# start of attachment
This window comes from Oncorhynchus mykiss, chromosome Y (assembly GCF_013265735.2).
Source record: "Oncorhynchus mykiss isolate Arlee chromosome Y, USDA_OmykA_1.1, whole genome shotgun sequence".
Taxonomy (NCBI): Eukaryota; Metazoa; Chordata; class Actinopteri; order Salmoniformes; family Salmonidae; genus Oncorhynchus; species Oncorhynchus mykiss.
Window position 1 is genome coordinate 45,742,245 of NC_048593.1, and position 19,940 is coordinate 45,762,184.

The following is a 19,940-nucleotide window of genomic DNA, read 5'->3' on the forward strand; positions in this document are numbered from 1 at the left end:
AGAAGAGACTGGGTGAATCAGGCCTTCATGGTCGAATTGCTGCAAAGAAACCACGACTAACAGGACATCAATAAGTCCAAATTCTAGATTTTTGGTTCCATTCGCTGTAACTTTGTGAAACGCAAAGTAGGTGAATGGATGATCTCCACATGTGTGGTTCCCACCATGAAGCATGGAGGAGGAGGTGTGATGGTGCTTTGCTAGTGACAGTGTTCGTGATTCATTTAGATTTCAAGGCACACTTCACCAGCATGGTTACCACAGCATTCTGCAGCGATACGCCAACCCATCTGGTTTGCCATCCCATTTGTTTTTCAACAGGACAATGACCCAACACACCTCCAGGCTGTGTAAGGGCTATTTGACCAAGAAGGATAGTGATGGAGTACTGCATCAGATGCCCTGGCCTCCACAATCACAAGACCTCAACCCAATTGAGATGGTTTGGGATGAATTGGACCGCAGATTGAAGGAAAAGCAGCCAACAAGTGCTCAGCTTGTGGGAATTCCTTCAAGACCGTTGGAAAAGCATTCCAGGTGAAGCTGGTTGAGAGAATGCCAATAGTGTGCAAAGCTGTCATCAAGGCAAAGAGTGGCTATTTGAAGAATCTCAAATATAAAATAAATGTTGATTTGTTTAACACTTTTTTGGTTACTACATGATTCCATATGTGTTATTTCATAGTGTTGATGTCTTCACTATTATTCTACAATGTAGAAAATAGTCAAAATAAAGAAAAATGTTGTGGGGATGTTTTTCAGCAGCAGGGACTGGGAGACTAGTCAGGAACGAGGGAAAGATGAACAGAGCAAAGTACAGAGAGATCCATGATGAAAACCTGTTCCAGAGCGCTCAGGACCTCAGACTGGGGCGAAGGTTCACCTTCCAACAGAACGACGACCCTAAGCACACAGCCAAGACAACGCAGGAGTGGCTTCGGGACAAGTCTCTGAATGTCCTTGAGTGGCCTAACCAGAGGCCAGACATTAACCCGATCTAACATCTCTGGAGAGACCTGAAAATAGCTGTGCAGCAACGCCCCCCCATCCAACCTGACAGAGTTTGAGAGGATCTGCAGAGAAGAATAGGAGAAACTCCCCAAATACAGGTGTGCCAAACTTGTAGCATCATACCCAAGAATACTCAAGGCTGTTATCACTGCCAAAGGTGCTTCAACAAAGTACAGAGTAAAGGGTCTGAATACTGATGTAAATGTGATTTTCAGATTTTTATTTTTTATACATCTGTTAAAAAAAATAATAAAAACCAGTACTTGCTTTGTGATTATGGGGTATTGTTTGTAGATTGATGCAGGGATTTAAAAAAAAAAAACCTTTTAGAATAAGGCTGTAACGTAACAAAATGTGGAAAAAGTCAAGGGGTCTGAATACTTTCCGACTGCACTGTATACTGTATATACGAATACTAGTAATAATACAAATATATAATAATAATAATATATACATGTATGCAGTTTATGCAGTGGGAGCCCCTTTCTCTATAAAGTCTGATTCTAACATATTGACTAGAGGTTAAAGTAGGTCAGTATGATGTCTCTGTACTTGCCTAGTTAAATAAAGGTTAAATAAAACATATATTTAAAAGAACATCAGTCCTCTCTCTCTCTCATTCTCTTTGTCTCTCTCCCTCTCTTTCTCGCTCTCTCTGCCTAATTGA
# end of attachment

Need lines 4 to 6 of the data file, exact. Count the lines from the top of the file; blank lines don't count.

Window position 1 is genome coordinate 45,742,245 of NC_048593.1, and position 19,940 is coordinate 45,762,184.

The following is a 19,940-nucleotide window of genomic DNA, read 5'->3' on the forward strand; positions in this document are numbered from 1 at the left end:
AGAAGAGACTGGGTGAATCAGGCCTTCATGGTCGAATTGCTGCAAAGAAACCACGACTAACAGGACATCAATAAGTCCAAATTCTAGATTTTTGGTTCCATTCGCTGTAACTTTGTGAAACGCAAAGTAGGTGAATGGATGATCTCCACATGTGTGGTTCCCACCATGAAGCATGGAGGAGGAGGTGTGATGGTGCTTTGCTAGTGACAGTGTTCGTGATTCATTTAGATTTCAAGGCACACTTCACCAGCATGGTTACCACAGCATTCTGCAGCGATACGCCAACCCATCTGGTTTGCCATCCCATTTGTTTTTCAACAGGACAATGACCCAACACACCTCCAGGCTGTGTAAGGGCTATTTGACCAAGAAGGATAGTGATGGAGTACTGCATCAGATGCCCTGGCCTCCACAATCACAAGACCTCAACCCAATTGAGATGGTTTGGGATGAATTGGACCGCAGATTGAAGGAAAAGCAGCCAACAAGTGCTCAGCTTGTGGGAATTCCTTCAAGACCGTTGGAAAAGCATTCCAGGTGAAGCTGGTTGAGAGAATGCCAATAGTGTGCAAAGCTGTCATCAAGGCAAAGAGTGGCTATTTGAAGAATCTCAAATATAAAATAAATGTTGATTTGTTTAACACTTTTTTGGTTACTACATGATTCCATATGTGTTATTTCATAGTGTTGATGTCTTCACTATTATTCTACAATGTAGAAAATAGTCAAAATAAAGAAAAATGTTGTGGGGATGTTTTTCAGCAGCAGGGACTGGGAGACTAGTCAGGAACGAGGGAAAGATGAACAGAGCAAAGTACAGAGAGATCCATGATGAAAACCTGTTCCAGAGCGCTCAGGACCTCAGACTGGGGCGAAGGTTCACCTTCCAACAGAACGACGACCCTAAGCACACAGCCAAGACAACGCAGGAGTGGCTTCGGGACAAGTCTCTGAATGTCCTTGAGTGGCCTAACCAGAGGCCAGACATTAACCCGATCTAACATCTCTGGAGAGACCTGAAAATAGCTGTGCAGCAACGCCCCCCCATCCAACCTGACAGAGTTTGAGAGGATCTGCAGAGAAGAATAGGAGAAACTCCCCAAATACAGGTGTGCCAAACTTGTAGCATCATACCCAAGAATACTCAAGGCTGTTATCACTGCCAAAGGTGCTTCAACAAAGTACAGAGTAAAGGGTCTGAATACTGATGTAAATGTGATTTTCAGATTTTTATTTTTTATACATCTGTTAAAAAAAATAATAAAAACCAGTACTTGCTTTGTGATTATGGGGTATTGTTTGTAGATTGATGCAGGGATTTAAAAAAAAAAAACCTTTTAGAATAAGGCTGTAACGTAACAAAATGTGGAAAAAGTCAAGGGGTCTGAATACTTTCCGACTGCACTGTATACTGTATATACGAATACTAGTAATAATACAAATATATAATAATAATAATATATACATGTATGCAGTTTATGCAGTGGGAGCCCCTTTCTCTATAAAGTCTGATTCTAACATATTGACTAGAGGTTAAAGTAGGTCAGTATGATGTCTCTGTACTTGCCTAGTTAAATAAAGGTTAAATAAAACATATATTTAAAAGAACATCAGTCCTCTCTCTCTCTCATTCTCTTTGTCTCTCTCCCTCTCTTTCTCGCTCTCTCTGCCTAATTGA